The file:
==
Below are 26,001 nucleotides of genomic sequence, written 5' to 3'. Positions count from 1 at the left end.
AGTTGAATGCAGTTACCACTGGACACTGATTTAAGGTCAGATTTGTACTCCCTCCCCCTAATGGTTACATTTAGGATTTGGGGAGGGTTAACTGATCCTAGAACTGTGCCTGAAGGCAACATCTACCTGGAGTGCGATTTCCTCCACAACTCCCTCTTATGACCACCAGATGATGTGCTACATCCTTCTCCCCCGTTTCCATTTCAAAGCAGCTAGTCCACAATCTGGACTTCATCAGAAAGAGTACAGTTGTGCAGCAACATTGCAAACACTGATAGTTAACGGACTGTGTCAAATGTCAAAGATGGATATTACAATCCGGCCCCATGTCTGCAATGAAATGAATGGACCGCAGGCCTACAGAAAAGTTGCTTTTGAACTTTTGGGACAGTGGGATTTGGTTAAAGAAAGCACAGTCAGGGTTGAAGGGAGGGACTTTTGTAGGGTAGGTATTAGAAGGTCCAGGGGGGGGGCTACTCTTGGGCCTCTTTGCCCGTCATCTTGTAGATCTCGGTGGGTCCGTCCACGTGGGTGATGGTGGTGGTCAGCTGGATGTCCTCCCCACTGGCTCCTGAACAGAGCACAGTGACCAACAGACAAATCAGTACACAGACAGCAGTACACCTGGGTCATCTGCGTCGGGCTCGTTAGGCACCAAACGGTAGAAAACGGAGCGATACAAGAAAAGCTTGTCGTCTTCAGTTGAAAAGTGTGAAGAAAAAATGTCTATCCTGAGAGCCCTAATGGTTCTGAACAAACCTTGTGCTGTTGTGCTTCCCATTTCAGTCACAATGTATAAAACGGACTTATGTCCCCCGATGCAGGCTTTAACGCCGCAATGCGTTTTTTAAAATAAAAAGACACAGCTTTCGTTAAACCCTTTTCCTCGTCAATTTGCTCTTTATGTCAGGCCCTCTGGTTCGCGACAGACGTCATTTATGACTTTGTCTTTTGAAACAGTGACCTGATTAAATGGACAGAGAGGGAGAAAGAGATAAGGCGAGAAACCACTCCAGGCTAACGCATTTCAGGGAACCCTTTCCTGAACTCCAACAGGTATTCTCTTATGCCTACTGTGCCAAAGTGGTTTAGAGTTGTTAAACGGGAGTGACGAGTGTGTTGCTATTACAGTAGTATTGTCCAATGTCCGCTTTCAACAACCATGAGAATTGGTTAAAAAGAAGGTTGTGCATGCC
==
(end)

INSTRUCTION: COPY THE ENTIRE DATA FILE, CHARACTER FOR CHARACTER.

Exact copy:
Below are 26,001 nucleotides of genomic sequence, written 5' to 3'. Positions count from 1 at the left end.
AGTTGAATGCAGTTACCACTGGACACTGATTTAAGGTCAGATTTGTACTCCCTCCCCCTAATGGTTACATTTAGGATTTGGGGAGGGTTAACTGATCCTAGAACTGTGCCTGAAGGCAACATCTACCTGGAGTGCGATTTCCTCCACAACTCCCTCTTATGACCACCAGATGATGTGCTACATCCTTCTCCCCCGTTTCCATTTCAAAGCAGCTAGTCCACAATCTGGACTTCATCAGAAAGAGTACAGTTGTGCAGCAACATTGCAAACACTGATAGTTAACGGACTGTGTCAAATGTCAAAGATGGATATTACAATCCGGCCCCATGTCTGCAATGAAATGAATGGACCGCAGGCCTACAGAAAAGTTGCTTTTGAACTTTTGGGACAGTGGGATTTGGTTAAAGAAAGCACAGTCAGGGTTGAAGGGAGGGACTTTTGTAGGGTAGGTATTAGAAGGTCCAGGGGGGGGGCTACTCTTGGGCCTCTTTGCCCGTCATCTTGTAGATCTCGGTGGGTCCGTCCACGTGGGTGATGGTGGTGGTCAGCTGGATGTCCTCCCCACTGGCTCCTGAACAGAGCACAGTGACCAACAGACAAATCAGTACACAGACAGCAGTACACCTGGGTCATCTGCGTCGGGCTCGTTAGGCACCAAACGGTAGAAAACGGAGCGATACAAGAAAAGCTTGTCGTCTTCAGTTGAAAAGTGTGAAGAAAAAATGTCTATCCTGAGAGCCCTAATGGTTCTGAACAAACCTTGTGCTGTTGTGCTTCCCATTTCAGTCACAATGTATAAAACGGACTTATGTCCCCCGATGCAGGCTTTAACGCCGCAATGCGTTTTTTAAAATAAAAAGACACAGCTTTCGTTAAACCCTTTTCCTCGTCAATTTGCTCTTTATGTCAGGCCCTCTGGTTCGCGACAGACGTCATTTATGACTTTGTCTTTTGAAACAGTGACCTGATTAAATGGACAGAGAGGGAGAAAGAGATAAGGCGAGAAACCACTCCAGGCTAACGCATTTCAGGGAACCCTTTCCTGAACTCCAACAGGTATTCTCTTATGCCTACTGTGCCAAAGTGGTTTAGAGTTGTTAAACGGGAGTGACGAGTGTGTTGCTATTACAGTAGTATTGTCCAATGTCCGCTTTCAACAACCATGAGAATTGGTTAAAAAGAAGGTTGTGCATGCC